Year 7: Students will gain a coherent knowledge and understanding of past historical eras from Roman times to the Tudor Age. They will be inspired and curious to know more about the past. Students will be encouraged to ask perceptive questions, think critically, weigh evidence, sift arguments, and develop perspective and judgement.
Year 8: Students will continue to develop their knowledge and understanding of the past. Students will grow in their ability to ask perceptive questions, think critically, weigh evidence, sift arguments, and develop perspective and judgement
Year 9: This year of work aims to help students to develop a better understanding of this complex world, by studying the relatively recent past and tracing the roots of the conflicts and problems that are still felt in the world today. Students will complete their Key Stage 3 programme of study but will also be laying the foundations for their GCSE if they choose to develop History further in Year 10.
What will students learn?
Students will start the year asking the age old question ‘what have the Romans ever done for us?’ After considering the development and legacy of the Roman Empire students will explore the causes and consequences of the Norman Invasion in 1066 and the reasons why William the Conqueror won the Battle of Hastings. Students will be able to appreciate the significance of 1066 as an event in our history when they explore William the Conquerors different methods of control, including his establishment of castles across the country. As well as learning how castles changed over time, students will have the opportunity to build their very own medieval castle! Students will then find out about the power of the Church in the Middle Ages and the relationship between Church and Crown during the reigns of King Henry II, King John and Henry VIII. They will act as detectives to decide whether or not King Henry II was responsible for the murder of Thomas Becket, whether King John really was that bad and who murdered the Princes in the Tower. Students will finish the year by investigating the life of people in Tudor England.
Students will start the year by studying the Tudor monarchs including investigating why Henry VIII made the Break with Rome, considering whether Mary Tudor deserves to be remembered as ‘Bloody Mary’ and studying how the Spanish Armada was defeated. Students will then explore the different causes of the English Civil War and what the Cavaliers and the Roundheads were really fighting for. Students will look at the impact of the English Civil War socially and politically and why the English executed their king in 1649. Students will then decide for themselves whether or not Oliver Cromwell deserves to be remembered as a Great Briton or as one of Britain’s greatest villains. Students then turn their attention to how Britain changed between 1750 and 1900 during the Industrial Revolution. After looking at some of the worst jobs of the Victorian age including the cruelty experienced by many children, students will attempt to solve one of history’s most famous mysteries and decide once and for all who was responsible for the Whitechapel murders and who Jack the Ripper really was! Next they will look at the rise of the British Empire and the slave trade. Students find out what life was like for slaves when they were taken from Africa, during the “Middle Passage” across the Atlantic Ocean and at their final destination in the West Indies. Students will then imagine they were alive on the eve of the abolishment of slavery and put together a debate using 19th century arguments for and against slavery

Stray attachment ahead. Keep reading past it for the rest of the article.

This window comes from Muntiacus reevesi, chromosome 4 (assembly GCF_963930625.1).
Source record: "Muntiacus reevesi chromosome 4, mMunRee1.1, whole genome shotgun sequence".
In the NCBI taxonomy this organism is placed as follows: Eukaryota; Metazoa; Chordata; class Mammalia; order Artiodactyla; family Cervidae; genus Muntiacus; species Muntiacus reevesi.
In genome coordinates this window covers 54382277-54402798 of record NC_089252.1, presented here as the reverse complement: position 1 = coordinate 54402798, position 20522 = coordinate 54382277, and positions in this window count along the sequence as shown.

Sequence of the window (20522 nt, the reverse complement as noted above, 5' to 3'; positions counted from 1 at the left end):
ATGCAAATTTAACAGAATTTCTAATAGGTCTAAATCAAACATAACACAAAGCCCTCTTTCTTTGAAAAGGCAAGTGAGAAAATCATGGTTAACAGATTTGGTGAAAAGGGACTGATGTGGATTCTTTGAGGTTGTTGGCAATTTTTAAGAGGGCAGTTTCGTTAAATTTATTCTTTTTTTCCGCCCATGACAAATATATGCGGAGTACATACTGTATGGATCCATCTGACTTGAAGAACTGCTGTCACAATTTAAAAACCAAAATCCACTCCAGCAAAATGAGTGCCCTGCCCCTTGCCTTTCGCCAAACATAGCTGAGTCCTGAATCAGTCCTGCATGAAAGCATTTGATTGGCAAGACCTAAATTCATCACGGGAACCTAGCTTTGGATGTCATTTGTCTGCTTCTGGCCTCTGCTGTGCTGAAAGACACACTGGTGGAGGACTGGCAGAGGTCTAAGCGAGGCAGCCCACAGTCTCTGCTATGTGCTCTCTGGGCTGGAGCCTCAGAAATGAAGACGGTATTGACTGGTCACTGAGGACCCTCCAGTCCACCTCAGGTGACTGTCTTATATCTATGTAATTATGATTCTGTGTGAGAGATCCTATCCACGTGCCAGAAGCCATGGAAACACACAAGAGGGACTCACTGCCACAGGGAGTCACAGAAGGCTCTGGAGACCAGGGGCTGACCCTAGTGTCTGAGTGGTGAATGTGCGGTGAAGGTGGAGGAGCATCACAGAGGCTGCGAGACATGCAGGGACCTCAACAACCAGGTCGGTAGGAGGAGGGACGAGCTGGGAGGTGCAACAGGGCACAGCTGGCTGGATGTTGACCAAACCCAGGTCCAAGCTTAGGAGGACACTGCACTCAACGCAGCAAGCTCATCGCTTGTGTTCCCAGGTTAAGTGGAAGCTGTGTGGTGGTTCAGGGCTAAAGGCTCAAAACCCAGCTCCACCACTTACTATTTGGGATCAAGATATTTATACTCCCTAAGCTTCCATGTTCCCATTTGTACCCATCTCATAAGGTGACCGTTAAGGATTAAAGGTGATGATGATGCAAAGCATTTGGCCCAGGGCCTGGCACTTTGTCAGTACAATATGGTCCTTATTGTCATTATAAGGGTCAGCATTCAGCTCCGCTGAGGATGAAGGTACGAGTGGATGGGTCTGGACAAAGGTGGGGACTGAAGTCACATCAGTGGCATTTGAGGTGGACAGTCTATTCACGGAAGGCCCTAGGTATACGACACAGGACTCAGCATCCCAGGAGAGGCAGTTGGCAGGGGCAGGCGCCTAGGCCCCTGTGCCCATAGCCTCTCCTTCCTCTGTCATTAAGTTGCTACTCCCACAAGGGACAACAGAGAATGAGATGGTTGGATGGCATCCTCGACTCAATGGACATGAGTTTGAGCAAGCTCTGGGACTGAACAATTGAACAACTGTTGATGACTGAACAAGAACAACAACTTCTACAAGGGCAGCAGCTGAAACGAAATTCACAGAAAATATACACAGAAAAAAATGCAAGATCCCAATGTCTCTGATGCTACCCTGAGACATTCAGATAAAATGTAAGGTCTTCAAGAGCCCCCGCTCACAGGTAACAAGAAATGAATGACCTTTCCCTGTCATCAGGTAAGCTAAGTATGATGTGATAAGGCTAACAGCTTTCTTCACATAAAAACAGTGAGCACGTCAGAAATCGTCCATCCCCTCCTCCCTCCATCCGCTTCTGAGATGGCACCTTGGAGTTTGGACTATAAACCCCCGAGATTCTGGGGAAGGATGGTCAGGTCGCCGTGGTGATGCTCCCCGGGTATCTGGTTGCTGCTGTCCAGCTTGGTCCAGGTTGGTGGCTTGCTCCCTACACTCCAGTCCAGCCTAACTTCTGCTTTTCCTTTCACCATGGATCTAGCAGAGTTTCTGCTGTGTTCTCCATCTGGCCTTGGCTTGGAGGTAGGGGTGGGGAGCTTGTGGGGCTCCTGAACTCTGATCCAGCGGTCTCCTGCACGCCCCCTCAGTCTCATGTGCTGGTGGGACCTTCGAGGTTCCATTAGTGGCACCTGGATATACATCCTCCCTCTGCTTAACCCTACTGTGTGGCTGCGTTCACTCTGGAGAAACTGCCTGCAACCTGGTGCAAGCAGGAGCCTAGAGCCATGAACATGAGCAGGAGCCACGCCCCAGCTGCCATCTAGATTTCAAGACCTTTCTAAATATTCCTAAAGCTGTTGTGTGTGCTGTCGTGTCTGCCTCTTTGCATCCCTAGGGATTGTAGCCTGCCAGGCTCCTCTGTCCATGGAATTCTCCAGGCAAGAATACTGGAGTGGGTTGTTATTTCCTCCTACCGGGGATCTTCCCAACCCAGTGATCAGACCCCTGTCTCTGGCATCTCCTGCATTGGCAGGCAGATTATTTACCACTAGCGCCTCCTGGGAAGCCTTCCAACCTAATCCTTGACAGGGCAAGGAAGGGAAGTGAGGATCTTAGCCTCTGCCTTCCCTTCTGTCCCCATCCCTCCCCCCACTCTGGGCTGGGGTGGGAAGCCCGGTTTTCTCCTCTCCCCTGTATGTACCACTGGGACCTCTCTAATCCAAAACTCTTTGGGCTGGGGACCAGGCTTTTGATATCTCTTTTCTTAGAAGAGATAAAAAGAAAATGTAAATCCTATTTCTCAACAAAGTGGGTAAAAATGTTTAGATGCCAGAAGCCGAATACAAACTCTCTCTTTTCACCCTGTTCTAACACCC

After investigating the causes behind the sinking of the Titanic in 1912, students will consider the arguments around women’s suffrage, comparing the methods of the suffragettes and suffragists as well as investigating the death of Emily Wilding Davison and the different reasons women gained the vote. Students will then explore the complex long and short term causes of the First World War before learning about life for the soldiers and civilians who lived during it. Why did so many men choose to fight? What happened to those who chose not to? What were conditions like for the soldiers fighting in the trenches? Students will investigate the inadequacies of the Treaty of Versailles peace treaty in 1919 and why it helped Adolf Hitler rise to power from an unknown to Dictator of Germany and explore how Hitler changed life for women and children living in Germany. Students will spend significant time looking at the reasons behind the Nazi persecution of the Jews and the nature of the Jewish persecution and the Holocaust. Students will explore how the Second World War finally came to an end with the bombings of Hiroshima and Nagasaki and explore the moral debate surrounding this event. Students will conclude the year by looking at the origins of the Cold War and why people everywhere feared the end of the world.
We will be incorporating maps and geographical skills into each of these units of work.
How will students be assessed?
Teacher assessments will be set every term. These will be used to assess progress and help determine which skills have been achieved. Students will be given an hour in class to complete the assessments, which will be delivered in exam conditions. Students need to revise for these exams, developing skills that will help them through their school career.
Homework will take the form of independent learning projects, allowing students to extend and improve their understanding of issues within the year 9 curriculum. Students will have 4 weeks per project and thus they should represent at least 1 ½ hours of work. Students will be given a choice of activities as well as opportunities to develop their projects further in creative ways.